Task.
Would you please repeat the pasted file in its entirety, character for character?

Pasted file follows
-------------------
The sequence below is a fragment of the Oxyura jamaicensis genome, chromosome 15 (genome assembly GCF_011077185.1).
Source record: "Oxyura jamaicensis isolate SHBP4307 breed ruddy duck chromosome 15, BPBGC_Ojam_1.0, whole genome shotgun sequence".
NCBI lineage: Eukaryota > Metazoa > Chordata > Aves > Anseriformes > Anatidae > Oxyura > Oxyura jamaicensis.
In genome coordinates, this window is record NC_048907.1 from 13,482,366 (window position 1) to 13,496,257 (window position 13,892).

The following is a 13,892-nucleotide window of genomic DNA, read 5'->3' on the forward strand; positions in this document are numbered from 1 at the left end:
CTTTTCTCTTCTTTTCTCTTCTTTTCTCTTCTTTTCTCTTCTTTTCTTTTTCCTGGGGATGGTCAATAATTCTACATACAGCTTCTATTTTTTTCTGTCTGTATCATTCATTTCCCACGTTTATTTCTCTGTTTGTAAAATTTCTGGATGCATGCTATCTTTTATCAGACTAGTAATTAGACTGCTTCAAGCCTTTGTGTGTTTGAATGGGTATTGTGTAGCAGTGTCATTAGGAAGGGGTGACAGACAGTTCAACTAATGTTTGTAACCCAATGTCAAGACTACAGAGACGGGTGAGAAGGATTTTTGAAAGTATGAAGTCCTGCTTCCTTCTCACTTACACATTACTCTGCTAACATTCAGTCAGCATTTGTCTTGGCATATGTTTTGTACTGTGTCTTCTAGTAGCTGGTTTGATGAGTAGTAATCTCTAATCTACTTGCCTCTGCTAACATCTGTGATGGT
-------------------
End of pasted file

The sequence below is a fragment of the Oxyura jamaicensis genome, chromosome 15 (genome assembly GCF_011077185.1).
Source record: "Oxyura jamaicensis isolate SHBP4307 breed ruddy duck chromosome 15, BPBGC_Ojam_1.0, whole genome shotgun sequence".
NCBI lineage: Eukaryota > Metazoa > Chordata > Aves > Anseriformes > Anatidae > Oxyura > Oxyura jamaicensis.
In genome coordinates, this window is record NC_048907.1 from 13,482,366 (window position 1) to 13,496,257 (window position 13,892).

The following is a 13,892-nucleotide window of genomic DNA, read 5'->3' on the forward strand; positions in this document are numbered from 1 at the left end:
CTTTTCTCTTCTTTTCTCTTCTTTTCTCTTCTTTTCTCTTCTTTTCTTTTTCCTGGGGATGGTCAATAATTCTACATACAGCTTCTATTTTTTTCTGTCTGTATCATTCATTTCCCACGTTTATTTCTCTGTTTGTAAAATTTCTGGATGCATGCTATCTTTTATCAGACTAGTAATTAGACTGCTTCAAGCCTTTGTGTGTTTGAATGGGTATTGTGTAGCAGTGTCATTAGGAAGGGGTGACAGACAGTTCAACTAATGTTTGTAACCCAATGTCAAGACTACAGAGACGGGTGAGAAGGATTTTTGAAAGTATGAAGTCCTGCTTCCTTCTCACTTACACATTACTCTGCTAACATTCAGTCAGCATTTGTCTTGGCATATGTTTTGTACTGTGTCTTCTAGTAGCTGGTTTGATGAGTAGTAATCTCTAATCTACTTGCCTCTGCTAACATCTGTGATGGT